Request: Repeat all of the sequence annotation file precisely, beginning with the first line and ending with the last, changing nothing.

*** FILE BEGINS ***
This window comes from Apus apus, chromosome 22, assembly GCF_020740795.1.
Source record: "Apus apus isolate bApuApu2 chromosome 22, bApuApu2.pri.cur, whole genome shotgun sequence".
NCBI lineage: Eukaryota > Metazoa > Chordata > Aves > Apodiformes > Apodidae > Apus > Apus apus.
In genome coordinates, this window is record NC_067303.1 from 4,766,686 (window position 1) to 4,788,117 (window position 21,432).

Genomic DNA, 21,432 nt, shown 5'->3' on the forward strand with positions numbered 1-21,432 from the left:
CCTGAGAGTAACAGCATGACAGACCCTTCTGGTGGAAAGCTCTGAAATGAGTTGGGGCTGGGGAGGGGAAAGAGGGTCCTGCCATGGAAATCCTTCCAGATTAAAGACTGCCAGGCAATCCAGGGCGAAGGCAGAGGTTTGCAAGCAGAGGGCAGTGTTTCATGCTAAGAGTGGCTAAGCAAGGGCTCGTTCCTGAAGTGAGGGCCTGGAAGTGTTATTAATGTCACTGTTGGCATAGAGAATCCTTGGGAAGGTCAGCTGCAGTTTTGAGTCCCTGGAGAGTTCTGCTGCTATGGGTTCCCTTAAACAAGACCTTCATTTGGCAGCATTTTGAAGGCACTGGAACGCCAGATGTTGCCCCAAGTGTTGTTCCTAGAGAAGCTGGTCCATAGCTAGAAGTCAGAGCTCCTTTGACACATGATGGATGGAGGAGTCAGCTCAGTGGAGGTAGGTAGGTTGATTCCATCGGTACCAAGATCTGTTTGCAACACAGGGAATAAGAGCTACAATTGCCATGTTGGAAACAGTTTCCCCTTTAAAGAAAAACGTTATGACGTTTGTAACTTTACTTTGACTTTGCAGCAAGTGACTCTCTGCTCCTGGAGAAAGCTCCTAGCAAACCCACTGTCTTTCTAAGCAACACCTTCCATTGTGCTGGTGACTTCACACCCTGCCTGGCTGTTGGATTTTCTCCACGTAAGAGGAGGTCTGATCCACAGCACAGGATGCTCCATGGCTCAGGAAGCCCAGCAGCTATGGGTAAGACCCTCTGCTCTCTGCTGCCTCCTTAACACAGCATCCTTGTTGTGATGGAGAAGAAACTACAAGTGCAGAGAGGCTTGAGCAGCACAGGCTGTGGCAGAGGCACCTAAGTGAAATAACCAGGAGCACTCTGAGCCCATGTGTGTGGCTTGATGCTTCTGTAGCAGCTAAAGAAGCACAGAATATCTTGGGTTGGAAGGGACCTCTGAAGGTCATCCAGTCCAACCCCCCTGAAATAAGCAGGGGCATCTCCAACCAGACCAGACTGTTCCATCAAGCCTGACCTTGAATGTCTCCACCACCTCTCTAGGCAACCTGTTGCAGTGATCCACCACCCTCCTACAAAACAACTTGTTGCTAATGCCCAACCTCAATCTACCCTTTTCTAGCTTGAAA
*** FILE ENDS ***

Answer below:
This window comes from Apus apus, chromosome 22, assembly GCF_020740795.1.
Source record: "Apus apus isolate bApuApu2 chromosome 22, bApuApu2.pri.cur, whole genome shotgun sequence".
NCBI lineage: Eukaryota > Metazoa > Chordata > Aves > Apodiformes > Apodidae > Apus > Apus apus.
In genome coordinates, this window is record NC_067303.1 from 4,766,686 (window position 1) to 4,788,117 (window position 21,432).

Genomic DNA, 21,432 nt, shown 5'->3' on the forward strand with positions numbered 1-21,432 from the left:
CCTGAGAGTAACAGCATGACAGACCCTTCTGGTGGAAAGCTCTGAAATGAGTTGGGGCTGGGGAGGGGAAAGAGGGTCCTGCCATGGAAATCCTTCCAGATTAAAGACTGCCAGGCAATCCAGGGCGAAGGCAGAGGTTTGCAAGCAGAGGGCAGTGTTTCATGCTAAGAGTGGCTAAGCAAGGGCTCGTTCCTGAAGTGAGGGCCTGGAAGTGTTATTAATGTCACTGTTGGCATAGAGAATCCTTGGGAAGGTCAGCTGCAGTTTTGAGTCCCTGGAGAGTTCTGCTGCTATGGGTTCCCTTAAACAAGACCTTCATTTGGCAGCATTTTGAAGGCACTGGAACGCCAGATGTTGCCCCAAGTGTTGTTCCTAGAGAAGCTGGTCCATAGCTAGAAGTCAGAGCTCCTTTGACACATGATGGATGGAGGAGTCAGCTCAGTGGAGGTAGGTAGGTTGATTCCATCGGTACCAAGATCTGTTTGCAACACAGGGAATAAGAGCTACAATTGCCATGTTGGAAACAGTTTCCCCTTTAAAGAAAAACGTTATGACGTTTGTAACTTTACTTTGACTTTGCAGCAAGTGACTCTCTGCTCCTGGAGAAAGCTCCTAGCAAACCCACTGTCTTTCTAAGCAACACCTTCCATTGTGCTGGTGACTTCACACCCTGCCTGGCTGTTGGATTTTCTCCACGTAAGAGGAGGTCTGATCCACAGCACAGGATGCTCCATGGCTCAGGAAGCCCAGCAGCTATGGGTAAGACCCTCTGCTCTCTGCTGCCTCCTTAACACAGCATCCTTGTTGTGATGGAGAAGAAACTACAAGTGCAGAGAGGCTTGAGCAGCACAGGCTGTGGCAGAGGCACCTAAGTGAAATAACCAGGAGCACTCTGAGCCCATGTGTGTGGCTTGATGCTTCTGTAGCAGCTAAAGAAGCACAGAATATCTTGGGTTGGAAGGGACCTCTGAAGGTCATCCAGTCCAACCCCCCTGAAATAAGCAGGGGCATCTCCAACCAGACCAGACTGTTCCATCAAGCCTGACCTTGAATGTCTCCACCACCTCTCTAGGCAACCTGTTGCAGTGATCCACCACCCTCCTACAAAACAACTTGTTGCTAATGCCCAACCTCAATCTACCCTTTTCTAGCTTGAAA